Today, the riots are not as out of control as they were in the last two years, but there are still some of them going on. They are supposedly acts of protest against social injustice and racial inequality, which have been issues for centuries, not only in Portland but in many other parts of the world.

However, they have evolved into more acts of violence than regular protests. Hundreds of people have suffered, jobs have been lost, properties have been damaged and there is still no sign that these protests are going to stop completely soon, as even the government seems to have given up on trying to control the ruckus.

When the government reduced police funding in 2020 by $15 million, and also passed a law prohibiting police officers from using tear gas and other similar tools for crowd dispersion, this just made things easier for the rioters. Since it was practically uncontrolled, violence in the city just got worse and quite unbelievably, it was the local government that largely let it happen. However, the worst areas are now isolated today and riots have diminished considerably.

Is Portland Safe?

Portland White Stag Sign

Admittedly, the riots of previous years have shaken up the city and its residents but there are still several parts of Portland that are very safe. On average, Portland has a crime rate of 39.6 for every 1000 residents.

If you are in the metro area of this city, your risk of becoming a victim of a crime is one in 12 in downtown and other main neighborhoods. It is much safer to stay in the south part of the city, where the risks of becoming a crime victim are much lower at only 1 in 48.

If you want to stay in the safest neighborhoods in the city, you might want to check out Mt. Tabor, Woodstock, Hawthorne, and Alberta. These are some really nice locations where the crime rate is very low and you can feel really safe. On the other hand, you might want to avoid some of the more risky neighborhoods like Rockwood, Lents and the Jade District, as well as the inner city. These aren’t extremely dangerous neighborhoods but they just have a higher crime rate than the other parts of the city.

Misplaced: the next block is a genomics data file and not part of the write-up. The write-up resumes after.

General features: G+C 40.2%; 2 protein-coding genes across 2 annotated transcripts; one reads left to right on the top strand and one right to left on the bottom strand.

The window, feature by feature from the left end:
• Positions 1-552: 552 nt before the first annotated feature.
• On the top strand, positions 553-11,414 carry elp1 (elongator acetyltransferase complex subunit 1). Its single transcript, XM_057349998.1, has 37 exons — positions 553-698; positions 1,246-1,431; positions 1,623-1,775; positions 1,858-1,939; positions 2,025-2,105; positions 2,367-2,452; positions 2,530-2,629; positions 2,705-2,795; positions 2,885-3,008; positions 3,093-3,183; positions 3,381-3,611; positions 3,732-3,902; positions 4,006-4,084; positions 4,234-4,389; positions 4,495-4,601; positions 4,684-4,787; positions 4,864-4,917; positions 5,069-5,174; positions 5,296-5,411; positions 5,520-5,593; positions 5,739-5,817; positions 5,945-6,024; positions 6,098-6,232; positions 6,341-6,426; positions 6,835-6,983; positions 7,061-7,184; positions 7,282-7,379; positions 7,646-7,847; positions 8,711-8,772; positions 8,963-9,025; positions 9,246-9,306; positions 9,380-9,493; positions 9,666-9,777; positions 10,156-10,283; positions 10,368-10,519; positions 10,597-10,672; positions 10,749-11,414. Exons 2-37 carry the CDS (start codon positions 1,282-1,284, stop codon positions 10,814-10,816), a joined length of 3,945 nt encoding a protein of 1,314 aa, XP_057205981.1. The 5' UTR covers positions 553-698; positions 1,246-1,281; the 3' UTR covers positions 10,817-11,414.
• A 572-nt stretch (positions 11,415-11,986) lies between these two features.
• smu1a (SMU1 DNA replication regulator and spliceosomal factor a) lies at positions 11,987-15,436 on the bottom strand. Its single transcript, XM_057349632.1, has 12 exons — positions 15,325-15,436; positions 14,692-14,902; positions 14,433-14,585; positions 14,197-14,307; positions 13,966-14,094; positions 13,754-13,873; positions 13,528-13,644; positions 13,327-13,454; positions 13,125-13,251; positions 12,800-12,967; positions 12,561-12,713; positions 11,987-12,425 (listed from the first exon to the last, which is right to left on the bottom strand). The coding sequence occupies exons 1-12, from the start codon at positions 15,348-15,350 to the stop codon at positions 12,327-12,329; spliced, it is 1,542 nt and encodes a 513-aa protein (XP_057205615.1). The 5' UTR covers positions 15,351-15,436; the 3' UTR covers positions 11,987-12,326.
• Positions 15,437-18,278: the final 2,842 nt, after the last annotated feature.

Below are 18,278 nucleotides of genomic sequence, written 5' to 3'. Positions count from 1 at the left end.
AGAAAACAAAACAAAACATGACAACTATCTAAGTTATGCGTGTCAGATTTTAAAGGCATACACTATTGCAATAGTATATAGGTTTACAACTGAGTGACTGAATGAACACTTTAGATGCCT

Instead of the violent riots that have beleaguered the city in the last two years, the crimes that are the most prevalent now have to do with vehicle break-ins and car theft.

Scott started his travelling life back in 1999, when he headed off on a solo jaunt to South Africa, Australia, New Zealand and South East Asia with just a backpack, a camera and a spirit for adventure. After that, the travel bug bit hard and now he is always seeking to head off somewhere new. Over the years he has lived in Italy, Qatar, Ireland and the UK but his spiritual home will always be Rome as this is the city which most satisfies his unrelenting craving for culture, good food and football. Scott loves nothing better than to be behind the camera and has also just started his own blog called Bars and Spas. As well as Rome he also counts Melbourne and Tel Aviv among his favourite places and now permanently resides in Dublin. Follow Scott on Google+ and Twitter